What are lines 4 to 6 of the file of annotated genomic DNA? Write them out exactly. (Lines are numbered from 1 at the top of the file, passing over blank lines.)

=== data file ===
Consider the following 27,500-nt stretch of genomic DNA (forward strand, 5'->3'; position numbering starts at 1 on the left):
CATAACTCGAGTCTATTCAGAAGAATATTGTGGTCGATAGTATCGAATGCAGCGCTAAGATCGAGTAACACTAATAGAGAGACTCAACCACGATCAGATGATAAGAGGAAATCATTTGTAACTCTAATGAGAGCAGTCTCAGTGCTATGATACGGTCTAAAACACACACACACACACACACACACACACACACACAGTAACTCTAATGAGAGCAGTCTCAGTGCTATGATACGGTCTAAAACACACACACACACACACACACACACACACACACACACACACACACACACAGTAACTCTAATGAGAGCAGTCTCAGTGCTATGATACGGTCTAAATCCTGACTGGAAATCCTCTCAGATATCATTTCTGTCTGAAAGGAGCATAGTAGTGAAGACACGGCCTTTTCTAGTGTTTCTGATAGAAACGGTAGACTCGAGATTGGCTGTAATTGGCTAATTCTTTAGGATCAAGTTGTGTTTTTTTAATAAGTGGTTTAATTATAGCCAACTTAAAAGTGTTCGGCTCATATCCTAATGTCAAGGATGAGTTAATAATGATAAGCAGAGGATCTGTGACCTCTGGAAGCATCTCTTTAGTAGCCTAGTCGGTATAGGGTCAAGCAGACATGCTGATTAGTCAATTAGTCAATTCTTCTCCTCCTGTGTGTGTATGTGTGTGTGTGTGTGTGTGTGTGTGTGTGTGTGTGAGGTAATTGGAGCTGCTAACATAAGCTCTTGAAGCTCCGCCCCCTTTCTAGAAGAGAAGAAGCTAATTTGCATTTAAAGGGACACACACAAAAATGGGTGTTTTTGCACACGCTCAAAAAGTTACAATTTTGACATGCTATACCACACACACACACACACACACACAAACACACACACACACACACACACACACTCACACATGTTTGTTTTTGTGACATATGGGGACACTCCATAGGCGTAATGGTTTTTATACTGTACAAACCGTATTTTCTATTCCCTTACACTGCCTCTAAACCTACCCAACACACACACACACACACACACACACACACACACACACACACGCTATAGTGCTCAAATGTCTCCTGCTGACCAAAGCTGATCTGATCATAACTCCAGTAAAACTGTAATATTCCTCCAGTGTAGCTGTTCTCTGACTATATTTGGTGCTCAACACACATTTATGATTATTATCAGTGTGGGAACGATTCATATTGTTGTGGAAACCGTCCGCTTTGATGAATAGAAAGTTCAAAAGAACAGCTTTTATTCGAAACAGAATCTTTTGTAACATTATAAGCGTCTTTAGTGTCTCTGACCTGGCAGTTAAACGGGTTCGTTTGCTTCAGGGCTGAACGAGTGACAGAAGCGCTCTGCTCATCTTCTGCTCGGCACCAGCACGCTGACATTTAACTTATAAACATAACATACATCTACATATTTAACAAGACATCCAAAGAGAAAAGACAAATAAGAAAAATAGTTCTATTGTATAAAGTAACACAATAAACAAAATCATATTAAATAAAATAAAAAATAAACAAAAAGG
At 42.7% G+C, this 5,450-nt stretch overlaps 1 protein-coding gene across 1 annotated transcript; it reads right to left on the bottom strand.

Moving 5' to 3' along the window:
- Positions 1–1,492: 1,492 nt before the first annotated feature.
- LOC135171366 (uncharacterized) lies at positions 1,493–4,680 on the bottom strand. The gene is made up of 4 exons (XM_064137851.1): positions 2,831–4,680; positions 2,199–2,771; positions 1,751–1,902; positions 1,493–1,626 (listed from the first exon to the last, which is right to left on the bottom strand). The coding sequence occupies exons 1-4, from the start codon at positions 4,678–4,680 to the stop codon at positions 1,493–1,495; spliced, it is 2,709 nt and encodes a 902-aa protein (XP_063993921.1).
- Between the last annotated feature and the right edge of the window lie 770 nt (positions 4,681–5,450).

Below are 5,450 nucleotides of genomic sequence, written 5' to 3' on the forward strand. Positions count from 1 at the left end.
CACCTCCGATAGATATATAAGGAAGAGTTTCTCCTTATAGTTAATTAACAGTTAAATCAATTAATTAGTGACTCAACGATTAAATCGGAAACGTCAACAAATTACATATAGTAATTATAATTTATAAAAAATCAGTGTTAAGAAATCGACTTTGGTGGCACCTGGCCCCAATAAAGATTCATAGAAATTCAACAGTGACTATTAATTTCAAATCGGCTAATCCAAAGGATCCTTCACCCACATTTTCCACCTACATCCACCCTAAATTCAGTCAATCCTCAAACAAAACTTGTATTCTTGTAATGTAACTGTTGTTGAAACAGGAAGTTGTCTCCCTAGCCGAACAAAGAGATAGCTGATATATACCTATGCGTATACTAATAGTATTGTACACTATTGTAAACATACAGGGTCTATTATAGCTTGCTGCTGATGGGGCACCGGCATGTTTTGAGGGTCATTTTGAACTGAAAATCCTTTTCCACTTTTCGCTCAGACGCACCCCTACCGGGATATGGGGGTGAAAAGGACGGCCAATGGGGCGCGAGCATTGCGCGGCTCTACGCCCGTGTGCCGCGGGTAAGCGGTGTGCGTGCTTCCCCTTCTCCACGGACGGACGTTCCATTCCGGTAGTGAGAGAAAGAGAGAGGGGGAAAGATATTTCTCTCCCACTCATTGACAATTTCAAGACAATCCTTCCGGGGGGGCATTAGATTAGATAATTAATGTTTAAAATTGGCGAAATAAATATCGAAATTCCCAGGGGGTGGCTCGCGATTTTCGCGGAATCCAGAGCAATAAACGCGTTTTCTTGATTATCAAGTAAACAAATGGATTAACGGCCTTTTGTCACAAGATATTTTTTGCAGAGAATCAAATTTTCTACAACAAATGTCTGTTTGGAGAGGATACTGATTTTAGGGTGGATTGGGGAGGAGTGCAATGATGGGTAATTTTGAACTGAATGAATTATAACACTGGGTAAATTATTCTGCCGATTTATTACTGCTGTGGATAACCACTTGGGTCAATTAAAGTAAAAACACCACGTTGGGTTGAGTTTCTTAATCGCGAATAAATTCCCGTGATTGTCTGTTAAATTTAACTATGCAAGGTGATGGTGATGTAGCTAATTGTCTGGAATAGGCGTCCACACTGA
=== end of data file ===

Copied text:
Moving 5' to 3' along the window:
- Positions 1–1,492: 1,492 nt before the first annotated feature.
- LOC135171366 (uncharacterized) lies at positions 1,493–4,680 on the bottom strand. The gene is made up of 4 exons (XM_064137851.1): positions 2,831–4,680; positions 2,199–2,771; positions 1,751–1,902; positions 1,493–1,626 (listed from the first exon to the last, which is right to left on the bottom strand). The coding sequence occupies exons 1-4, from the start codon at positions 4,678–4,680 to the stop codon at positions 1,493–1,495; spliced, it is 2,709 nt and encodes a 902-aa protein (XP_063993921.1).